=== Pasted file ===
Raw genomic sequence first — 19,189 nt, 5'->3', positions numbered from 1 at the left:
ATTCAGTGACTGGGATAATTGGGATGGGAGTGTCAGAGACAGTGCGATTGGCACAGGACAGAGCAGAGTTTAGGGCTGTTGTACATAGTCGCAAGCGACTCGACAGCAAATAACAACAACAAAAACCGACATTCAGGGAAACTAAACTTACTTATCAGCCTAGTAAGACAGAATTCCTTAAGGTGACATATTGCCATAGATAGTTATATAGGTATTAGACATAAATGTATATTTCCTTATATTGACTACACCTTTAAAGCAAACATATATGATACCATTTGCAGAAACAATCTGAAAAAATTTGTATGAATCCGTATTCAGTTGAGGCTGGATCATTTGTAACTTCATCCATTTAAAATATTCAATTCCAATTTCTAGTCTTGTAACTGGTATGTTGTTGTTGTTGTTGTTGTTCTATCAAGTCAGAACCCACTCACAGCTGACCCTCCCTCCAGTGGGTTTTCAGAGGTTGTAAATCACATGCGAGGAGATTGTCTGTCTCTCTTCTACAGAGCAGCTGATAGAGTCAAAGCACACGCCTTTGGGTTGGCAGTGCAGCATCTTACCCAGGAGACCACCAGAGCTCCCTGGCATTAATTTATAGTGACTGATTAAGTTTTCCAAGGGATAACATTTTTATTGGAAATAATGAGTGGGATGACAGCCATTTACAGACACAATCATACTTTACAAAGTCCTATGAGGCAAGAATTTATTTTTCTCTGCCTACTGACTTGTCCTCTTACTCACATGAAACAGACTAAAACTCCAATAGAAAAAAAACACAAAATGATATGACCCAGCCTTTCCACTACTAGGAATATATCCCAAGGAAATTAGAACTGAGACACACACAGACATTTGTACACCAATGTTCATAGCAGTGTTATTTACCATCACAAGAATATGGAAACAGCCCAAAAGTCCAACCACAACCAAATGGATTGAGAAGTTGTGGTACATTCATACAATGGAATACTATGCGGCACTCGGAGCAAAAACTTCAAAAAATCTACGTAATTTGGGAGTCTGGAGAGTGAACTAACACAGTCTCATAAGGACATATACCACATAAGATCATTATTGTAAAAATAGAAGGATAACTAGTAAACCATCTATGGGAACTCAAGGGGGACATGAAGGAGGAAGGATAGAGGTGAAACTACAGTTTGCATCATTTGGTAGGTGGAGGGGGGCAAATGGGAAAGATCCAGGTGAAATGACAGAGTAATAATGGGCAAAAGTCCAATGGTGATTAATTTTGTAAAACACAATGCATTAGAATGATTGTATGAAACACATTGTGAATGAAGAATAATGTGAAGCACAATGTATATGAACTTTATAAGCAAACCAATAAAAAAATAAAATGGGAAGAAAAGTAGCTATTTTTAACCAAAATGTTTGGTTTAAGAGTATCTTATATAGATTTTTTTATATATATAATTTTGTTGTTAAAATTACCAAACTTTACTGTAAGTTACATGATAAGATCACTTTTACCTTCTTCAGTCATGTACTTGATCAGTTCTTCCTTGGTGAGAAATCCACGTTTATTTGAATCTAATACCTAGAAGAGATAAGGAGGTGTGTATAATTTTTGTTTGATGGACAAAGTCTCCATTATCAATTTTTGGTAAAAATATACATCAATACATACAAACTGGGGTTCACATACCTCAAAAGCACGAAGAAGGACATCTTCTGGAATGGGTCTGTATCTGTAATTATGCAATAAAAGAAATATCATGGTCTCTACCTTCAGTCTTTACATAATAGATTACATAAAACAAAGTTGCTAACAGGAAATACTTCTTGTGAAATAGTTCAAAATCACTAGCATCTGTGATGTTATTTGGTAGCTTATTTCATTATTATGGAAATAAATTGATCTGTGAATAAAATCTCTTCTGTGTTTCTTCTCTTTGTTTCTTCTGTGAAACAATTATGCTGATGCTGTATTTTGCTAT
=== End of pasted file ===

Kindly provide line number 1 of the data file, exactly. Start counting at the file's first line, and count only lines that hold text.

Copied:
Raw genomic sequence first — 19,189 nt, 5'->3', positions numbered from 1 at the left: